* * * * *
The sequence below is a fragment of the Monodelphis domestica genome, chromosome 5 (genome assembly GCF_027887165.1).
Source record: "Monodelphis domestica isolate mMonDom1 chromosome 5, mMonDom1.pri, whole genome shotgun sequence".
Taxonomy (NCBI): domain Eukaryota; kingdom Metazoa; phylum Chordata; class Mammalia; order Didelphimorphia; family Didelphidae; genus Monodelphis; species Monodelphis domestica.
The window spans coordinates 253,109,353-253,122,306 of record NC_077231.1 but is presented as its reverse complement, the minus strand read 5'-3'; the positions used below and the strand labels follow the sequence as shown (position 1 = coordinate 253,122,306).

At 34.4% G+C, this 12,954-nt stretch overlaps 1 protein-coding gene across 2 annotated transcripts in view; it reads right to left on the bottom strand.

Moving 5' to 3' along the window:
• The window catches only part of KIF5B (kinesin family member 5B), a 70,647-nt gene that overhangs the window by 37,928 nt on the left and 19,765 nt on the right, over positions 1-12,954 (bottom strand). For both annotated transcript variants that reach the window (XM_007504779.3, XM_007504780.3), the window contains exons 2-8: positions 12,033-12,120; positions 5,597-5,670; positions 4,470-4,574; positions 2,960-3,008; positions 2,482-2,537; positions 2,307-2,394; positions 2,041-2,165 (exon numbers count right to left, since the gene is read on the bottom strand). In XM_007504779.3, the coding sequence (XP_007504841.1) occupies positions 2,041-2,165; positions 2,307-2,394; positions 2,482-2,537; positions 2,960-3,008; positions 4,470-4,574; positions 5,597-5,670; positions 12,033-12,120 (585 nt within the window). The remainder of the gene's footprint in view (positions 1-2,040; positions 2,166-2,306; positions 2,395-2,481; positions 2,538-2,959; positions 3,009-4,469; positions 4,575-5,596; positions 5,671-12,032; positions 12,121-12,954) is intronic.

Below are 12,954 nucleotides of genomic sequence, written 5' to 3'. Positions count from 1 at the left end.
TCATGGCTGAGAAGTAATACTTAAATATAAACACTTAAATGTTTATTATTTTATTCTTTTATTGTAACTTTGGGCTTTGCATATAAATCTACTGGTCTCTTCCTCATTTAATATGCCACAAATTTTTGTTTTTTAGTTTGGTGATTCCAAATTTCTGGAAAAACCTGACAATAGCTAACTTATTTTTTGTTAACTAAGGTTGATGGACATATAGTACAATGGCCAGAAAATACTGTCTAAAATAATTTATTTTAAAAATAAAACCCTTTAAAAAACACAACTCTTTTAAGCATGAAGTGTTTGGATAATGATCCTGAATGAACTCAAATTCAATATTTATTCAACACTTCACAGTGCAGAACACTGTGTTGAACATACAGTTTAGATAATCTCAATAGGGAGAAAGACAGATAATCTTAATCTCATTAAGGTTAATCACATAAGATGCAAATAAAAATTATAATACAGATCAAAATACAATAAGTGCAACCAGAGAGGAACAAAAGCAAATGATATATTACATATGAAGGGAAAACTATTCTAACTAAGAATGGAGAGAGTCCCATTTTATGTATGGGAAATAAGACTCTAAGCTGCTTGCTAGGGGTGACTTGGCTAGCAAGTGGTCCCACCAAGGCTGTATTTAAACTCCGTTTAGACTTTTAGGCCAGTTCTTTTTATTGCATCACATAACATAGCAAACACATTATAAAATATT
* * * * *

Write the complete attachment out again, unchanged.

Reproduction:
The sequence below is a fragment of the Monodelphis domestica genome, chromosome 5 (genome assembly GCF_027887165.1).
Source record: "Monodelphis domestica isolate mMonDom1 chromosome 5, mMonDom1.pri, whole genome shotgun sequence".
Taxonomy (NCBI): domain Eukaryota; kingdom Metazoa; phylum Chordata; class Mammalia; order Didelphimorphia; family Didelphidae; genus Monodelphis; species Monodelphis domestica.
The window spans coordinates 253,109,353-253,122,306 of record NC_077231.1 but is presented as its reverse complement, the minus strand read 5'-3'; the positions used below and the strand labels follow the sequence as shown (position 1 = coordinate 253,122,306).

At 34.4% G+C, this 12,954-nt stretch overlaps 1 protein-coding gene across 2 annotated transcripts in view; it reads right to left on the bottom strand.

Moving 5' to 3' along the window:
• The window catches only part of KIF5B (kinesin family member 5B), a 70,647-nt gene that overhangs the window by 37,928 nt on the left and 19,765 nt on the right, over positions 1-12,954 (bottom strand). For both annotated transcript variants that reach the window (XM_007504779.3, XM_007504780.3), the window contains exons 2-8: positions 12,033-12,120; positions 5,597-5,670; positions 4,470-4,574; positions 2,960-3,008; positions 2,482-2,537; positions 2,307-2,394; positions 2,041-2,165 (exon numbers count right to left, since the gene is read on the bottom strand). In XM_007504779.3, the coding sequence (XP_007504841.1) occupies positions 2,041-2,165; positions 2,307-2,394; positions 2,482-2,537; positions 2,960-3,008; positions 4,470-4,574; positions 5,597-5,670; positions 12,033-12,120 (585 nt within the window). The remainder of the gene's footprint in view (positions 1-2,040; positions 2,166-2,306; positions 2,395-2,481; positions 2,538-2,959; positions 3,009-4,469; positions 4,575-5,596; positions 5,671-12,032; positions 12,121-12,954) is intronic.

Below are 12,954 nucleotides of genomic sequence, written 5' to 3'. Positions count from 1 at the left end.
TCATGGCTGAGAAGTAATACTTAAATATAAACACTTAAATGTTTATTATTTTATTCTTTTATTGTAACTTTGGGCTTTGCATATAAATCTACTGGTCTCTTCCTCATTTAATATGCCACAAATTTTTGTTTTTTAGTTTGGTGATTCCAAATTTCTGGAAAAACCTGACAATAGCTAACTTATTTTTTGTTAACTAAGGTTGATGGACATATAGTACAATGGCCAGAAAATACTGTCTAAAATAATTTATTTTAAAAATAAAACCCTTTAAAAAACACAACTCTTTTAAGCATGAAGTGTTTGGATAATGATCCTGAATGAACTCAAATTCAATATTTATTCAACACTTCACAGTGCAGAACACTGTGTTGAACATACAGTTTAGATAATCTCAATAGGGAGAAAGACAGATAATCTTAATCTCATTAAGGTTAATCACATAAGATGCAAATAAAAATTATAATACAGATCAAAATACAATAAGTGCAACCAGAGAGGAACAAAAGCAAATGATATATTACATATGAAGGGAAAACTATTCTAACTAAGAATGGAGAGAGTCCCATTTTATGTATGGGAAATAAGACTCTAAGCTGCTTGCTAGGGGTGACTTGGCTAGCAAGTGGTCCCACCAAGGCTGTATTTAAACTCCGTTTAGACTTTTAGGCCAGTTCTTTTTATTGCATCACATAACATAGCAAACACATTATAAAATATT